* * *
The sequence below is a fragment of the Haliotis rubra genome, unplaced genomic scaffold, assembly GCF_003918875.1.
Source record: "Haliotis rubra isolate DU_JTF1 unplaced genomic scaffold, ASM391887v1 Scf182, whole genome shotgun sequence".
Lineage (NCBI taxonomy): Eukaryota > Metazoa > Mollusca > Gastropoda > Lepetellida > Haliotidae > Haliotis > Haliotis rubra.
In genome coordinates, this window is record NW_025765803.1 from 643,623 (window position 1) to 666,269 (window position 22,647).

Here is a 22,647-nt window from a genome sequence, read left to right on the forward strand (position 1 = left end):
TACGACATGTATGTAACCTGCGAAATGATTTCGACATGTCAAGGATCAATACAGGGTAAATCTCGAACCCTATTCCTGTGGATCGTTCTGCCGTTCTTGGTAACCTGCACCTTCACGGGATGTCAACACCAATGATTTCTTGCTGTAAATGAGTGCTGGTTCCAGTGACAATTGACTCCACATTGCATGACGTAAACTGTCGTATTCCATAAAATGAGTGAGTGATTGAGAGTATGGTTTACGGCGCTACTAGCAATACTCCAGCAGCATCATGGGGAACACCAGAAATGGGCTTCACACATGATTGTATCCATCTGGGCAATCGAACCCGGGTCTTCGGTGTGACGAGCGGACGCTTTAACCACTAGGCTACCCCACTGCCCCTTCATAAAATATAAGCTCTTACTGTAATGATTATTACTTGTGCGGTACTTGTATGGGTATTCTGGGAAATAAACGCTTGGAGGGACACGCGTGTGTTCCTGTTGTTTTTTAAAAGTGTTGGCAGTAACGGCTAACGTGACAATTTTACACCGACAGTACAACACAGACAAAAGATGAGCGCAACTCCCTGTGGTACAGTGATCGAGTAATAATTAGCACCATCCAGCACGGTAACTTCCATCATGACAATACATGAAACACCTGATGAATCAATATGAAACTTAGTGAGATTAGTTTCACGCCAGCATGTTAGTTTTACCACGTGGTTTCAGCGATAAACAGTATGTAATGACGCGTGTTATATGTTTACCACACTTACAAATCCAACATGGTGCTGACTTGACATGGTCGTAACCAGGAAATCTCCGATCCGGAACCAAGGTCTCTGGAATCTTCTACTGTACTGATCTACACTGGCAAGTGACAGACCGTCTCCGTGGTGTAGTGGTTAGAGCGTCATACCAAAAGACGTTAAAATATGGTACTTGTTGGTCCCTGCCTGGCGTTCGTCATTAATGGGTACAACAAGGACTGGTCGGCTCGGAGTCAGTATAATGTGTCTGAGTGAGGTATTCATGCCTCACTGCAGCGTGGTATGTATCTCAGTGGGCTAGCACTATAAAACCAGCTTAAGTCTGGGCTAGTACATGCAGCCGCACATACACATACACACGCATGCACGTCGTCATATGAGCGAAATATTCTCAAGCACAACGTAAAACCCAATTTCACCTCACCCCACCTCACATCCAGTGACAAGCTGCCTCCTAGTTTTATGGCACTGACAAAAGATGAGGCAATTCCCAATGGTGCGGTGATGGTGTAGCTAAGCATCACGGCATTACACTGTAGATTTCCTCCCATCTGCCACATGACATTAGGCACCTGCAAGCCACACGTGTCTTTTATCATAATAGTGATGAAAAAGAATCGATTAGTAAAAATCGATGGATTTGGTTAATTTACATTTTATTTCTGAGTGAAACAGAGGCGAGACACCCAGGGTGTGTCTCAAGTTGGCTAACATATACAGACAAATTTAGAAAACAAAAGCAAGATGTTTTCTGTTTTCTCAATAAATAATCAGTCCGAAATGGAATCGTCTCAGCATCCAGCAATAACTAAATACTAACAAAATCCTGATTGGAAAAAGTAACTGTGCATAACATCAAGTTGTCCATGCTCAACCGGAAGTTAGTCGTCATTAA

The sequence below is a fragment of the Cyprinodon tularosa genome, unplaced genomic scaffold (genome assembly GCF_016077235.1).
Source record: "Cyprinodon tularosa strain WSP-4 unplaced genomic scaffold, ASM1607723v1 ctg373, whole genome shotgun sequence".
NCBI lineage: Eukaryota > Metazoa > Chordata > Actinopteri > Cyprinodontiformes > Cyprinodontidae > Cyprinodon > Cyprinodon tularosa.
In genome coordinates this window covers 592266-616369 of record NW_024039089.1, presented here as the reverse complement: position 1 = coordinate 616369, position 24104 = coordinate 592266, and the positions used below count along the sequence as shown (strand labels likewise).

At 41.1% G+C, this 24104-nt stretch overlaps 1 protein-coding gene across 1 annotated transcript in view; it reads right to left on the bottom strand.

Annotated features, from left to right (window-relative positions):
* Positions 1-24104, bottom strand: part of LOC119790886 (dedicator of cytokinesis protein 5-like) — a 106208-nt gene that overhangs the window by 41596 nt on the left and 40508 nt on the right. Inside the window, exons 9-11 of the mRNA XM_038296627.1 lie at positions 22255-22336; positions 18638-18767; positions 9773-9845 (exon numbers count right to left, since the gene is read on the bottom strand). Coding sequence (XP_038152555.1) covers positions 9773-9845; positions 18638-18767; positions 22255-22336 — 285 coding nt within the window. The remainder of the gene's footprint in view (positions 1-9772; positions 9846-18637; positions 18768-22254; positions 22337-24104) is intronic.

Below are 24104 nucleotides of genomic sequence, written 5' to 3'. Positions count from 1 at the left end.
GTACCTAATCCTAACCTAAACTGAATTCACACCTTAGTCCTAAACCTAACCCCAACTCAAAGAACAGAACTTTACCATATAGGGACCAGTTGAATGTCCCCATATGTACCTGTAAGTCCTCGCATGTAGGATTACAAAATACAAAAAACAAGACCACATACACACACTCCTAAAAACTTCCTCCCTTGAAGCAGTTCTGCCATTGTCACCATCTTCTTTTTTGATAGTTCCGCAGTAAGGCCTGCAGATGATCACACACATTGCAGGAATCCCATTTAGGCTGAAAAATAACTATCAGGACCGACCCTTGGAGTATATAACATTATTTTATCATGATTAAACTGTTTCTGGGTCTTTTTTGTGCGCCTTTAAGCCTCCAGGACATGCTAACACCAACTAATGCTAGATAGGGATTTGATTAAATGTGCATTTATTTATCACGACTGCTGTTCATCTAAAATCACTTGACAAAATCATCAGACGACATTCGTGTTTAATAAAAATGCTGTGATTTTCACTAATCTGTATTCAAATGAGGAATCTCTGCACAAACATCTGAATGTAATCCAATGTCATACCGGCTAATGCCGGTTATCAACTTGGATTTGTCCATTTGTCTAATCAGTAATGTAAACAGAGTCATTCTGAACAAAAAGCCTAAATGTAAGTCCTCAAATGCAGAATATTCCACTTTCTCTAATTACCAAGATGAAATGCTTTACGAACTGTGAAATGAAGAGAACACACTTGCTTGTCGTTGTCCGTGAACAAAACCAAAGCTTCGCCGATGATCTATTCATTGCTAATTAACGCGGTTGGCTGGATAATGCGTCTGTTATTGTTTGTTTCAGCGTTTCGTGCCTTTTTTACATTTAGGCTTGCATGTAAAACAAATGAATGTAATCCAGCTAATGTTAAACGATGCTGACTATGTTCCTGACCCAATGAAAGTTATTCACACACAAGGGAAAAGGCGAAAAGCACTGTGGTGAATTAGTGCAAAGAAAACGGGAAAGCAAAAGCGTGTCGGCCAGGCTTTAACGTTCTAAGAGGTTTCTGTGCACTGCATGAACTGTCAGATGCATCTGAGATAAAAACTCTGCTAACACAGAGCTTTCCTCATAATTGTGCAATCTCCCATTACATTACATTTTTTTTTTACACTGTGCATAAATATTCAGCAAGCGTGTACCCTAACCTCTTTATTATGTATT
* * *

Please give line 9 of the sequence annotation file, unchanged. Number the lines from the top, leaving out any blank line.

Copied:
NCBI lineage: Eukaryota > Metazoa > Chordata > Actinopteri > Cyprinodontiformes > Cyprinodontidae > Cyprinodon > Cyprinodon tularosa.